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Local News

April 24, 2014

SOS for Ja-Lu Pool

GREENVILLE — Lifeguards take on the responsibility for watching over and, if needed, rescuing swimmers.

City of Greenville officials are warning that hiring more lifeguards, and soon, may be the only way to save the Ja-Lu Municipal Swimming Pool’s summer.

Acting Parks and Recreation Director Kimber Patterson told the Greenville City Council Tuesday that even with the start of the pool’s season a month away she only has been able to hire a fraction of the staff she needs for the facility.

“Right now we are looking at a shortage of lifeguards,” Patterson said, adding that she typically hires around 18 to 22 lifeguards to work at Ja-Lu. As of Tuesday, she had received five applications for lifeguards, with only three of those from individuals who are already certified. Patterson said she will be forced to make a difficult decision by May 9.

“We will have to either shorten the hours we operate the pool or not open the pool at all,” she said.

Patterson said she normally has her entire staff in place by now. The Ja-Lu pool is scheduled to open for a free swim on Memorial Day, May 26 and open for the summer the following weekend.

But Patterson has also been unable to fill the positions of pool supervisor and assistant supervisor. Nine people typically work a shift; including seven lifeguards, a cashier and a supervisor.

Lifeguards must be at least 16 to work at Ja-Lu.

“Usually the average age is high schoolers or college kids, but we’ll take them at any age,” Patterson said, adding the YMCA in Greenville is having similar problems and is conducting a lifeguarding class this weekend.

“Shutting down the pool is really not an option,” said Council member Dan Perkins.

But there are few alternatives.

Patterson said lifeguards make $7.25 an hour.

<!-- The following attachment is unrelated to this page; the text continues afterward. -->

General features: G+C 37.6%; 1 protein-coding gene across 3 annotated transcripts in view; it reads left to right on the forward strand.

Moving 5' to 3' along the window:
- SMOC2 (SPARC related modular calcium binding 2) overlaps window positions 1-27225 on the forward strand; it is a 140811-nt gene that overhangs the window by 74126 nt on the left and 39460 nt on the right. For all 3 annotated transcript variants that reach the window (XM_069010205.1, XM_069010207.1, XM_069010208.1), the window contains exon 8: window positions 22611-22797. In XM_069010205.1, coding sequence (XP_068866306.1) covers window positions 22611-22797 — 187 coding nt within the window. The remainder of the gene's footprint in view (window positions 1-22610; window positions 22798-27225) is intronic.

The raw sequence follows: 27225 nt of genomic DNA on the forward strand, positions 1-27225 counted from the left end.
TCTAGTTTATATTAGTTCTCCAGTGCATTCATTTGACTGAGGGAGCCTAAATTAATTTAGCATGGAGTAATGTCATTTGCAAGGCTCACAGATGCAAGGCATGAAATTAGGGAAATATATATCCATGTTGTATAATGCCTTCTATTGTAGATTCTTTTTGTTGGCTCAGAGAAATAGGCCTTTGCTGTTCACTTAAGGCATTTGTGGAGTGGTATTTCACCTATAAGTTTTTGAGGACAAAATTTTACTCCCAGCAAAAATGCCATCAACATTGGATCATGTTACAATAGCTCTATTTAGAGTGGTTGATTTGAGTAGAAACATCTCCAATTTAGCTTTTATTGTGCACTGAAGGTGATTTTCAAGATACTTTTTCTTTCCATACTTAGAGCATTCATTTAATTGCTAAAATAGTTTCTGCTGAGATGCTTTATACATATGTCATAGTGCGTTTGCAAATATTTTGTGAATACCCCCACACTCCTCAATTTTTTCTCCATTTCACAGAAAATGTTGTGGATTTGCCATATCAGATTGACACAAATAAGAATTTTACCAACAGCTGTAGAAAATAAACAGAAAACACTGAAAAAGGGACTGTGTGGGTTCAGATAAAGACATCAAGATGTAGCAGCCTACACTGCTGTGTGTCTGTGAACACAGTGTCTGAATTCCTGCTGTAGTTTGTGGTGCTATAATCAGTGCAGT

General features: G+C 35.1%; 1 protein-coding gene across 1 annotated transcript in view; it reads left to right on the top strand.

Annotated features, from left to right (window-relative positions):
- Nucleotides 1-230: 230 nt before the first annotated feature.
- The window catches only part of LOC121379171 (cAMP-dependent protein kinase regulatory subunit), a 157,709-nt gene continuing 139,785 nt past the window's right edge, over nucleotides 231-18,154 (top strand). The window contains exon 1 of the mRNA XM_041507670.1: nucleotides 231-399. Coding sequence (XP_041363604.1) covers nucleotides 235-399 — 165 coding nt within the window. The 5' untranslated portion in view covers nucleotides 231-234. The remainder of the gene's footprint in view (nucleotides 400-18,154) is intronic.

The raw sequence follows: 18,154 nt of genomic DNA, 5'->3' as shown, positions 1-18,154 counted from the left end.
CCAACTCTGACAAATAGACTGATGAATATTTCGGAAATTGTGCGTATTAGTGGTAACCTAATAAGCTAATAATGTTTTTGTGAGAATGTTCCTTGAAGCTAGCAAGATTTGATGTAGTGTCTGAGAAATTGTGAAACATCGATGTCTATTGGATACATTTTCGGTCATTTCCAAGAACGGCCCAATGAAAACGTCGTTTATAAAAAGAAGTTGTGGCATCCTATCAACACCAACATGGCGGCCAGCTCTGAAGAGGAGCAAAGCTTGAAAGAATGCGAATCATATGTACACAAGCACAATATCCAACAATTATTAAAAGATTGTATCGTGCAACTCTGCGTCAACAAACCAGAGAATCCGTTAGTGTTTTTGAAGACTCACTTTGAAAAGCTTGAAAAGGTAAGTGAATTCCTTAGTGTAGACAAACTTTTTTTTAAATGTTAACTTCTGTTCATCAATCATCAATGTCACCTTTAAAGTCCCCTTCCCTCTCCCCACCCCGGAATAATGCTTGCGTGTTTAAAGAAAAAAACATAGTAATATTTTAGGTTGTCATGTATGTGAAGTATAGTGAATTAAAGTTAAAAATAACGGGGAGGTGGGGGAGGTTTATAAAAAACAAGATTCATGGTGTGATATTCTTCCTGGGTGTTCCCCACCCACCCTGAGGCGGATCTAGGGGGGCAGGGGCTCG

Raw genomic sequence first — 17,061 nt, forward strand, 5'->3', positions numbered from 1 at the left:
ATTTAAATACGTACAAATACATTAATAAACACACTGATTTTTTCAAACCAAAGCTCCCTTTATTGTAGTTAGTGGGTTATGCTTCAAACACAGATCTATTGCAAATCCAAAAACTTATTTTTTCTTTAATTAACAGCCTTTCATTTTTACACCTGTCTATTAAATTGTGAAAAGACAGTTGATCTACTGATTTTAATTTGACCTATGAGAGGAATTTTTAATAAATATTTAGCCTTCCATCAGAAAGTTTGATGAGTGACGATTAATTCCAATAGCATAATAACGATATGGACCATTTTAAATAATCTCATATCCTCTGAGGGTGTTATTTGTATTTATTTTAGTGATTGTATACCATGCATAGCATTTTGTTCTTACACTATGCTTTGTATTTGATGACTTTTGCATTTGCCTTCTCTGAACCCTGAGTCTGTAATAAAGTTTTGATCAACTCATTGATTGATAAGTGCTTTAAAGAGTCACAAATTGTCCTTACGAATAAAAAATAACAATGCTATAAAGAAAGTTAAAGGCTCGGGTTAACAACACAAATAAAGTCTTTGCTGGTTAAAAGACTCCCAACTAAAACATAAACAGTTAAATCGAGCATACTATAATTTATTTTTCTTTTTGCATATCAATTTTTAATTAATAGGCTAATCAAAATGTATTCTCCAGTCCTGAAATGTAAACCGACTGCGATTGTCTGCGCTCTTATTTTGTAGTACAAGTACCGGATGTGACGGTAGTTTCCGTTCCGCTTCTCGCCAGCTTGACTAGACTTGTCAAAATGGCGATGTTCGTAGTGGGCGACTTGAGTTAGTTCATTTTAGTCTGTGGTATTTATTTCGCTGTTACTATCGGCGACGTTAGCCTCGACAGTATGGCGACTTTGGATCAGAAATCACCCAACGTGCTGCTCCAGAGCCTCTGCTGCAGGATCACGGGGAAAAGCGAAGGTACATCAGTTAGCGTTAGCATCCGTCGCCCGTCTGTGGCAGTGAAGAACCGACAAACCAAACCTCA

“Most of the time people can find a job at a restaurant that pays better than that with tips,” she explained. “They have the responsibility for life and death.”

The Ja-Lu Swimming Pool operates at a deficit each year. Patterson said of the $68,000 annual budget, $56,000 is spent on personnel. The pool brings in about $39,000 in revenue each summer.

Patterson said the situation is expected to be even more desperate a year from now.

“If and when Splash Kingdom comes next summer, they are hiring 85 lifeguards,” she said.

In order to become certified, lifeguards also need to  complete CPR and first aid training, skills which Patterson said can be used in a variety of jobs.

“It is a great opportunity,” she said.

Council member Velma Del Bosque-Hobdy asked Patterson whether, in her personal opinion, it might be time to explore closing the pool for good.

Patterson admitted that operating the facility is not going to get any easier when Splash Kingdom opens.

“We are really going to have a hard time finding staff,” Patterson said.

That, and in addition to already losing money, the pool will be needing some significant maintenance in the coming years.

“We do need to look at our options,” Patterson said, noting the city may want to consider replacing the pool with something similar to the splash pad which is part of Harry Myers Park in Rockwall.

“I think we could do something really cool with that area,” she said.

However, Perkins said the fact that Ja-Lu loses money should not be the only criteria on which to base a decision regarding the pool’s future.

“It’s a public service,” Perkins said. “We lose a lot of money on a lot of things we do as a city, because it serves the public.”

Those interested in applying for a position with the pool can contact the Parks and Recreation Department at 903-457-2994 or learn more through the city’s web site at http://www.ci.greenville.tx.us.

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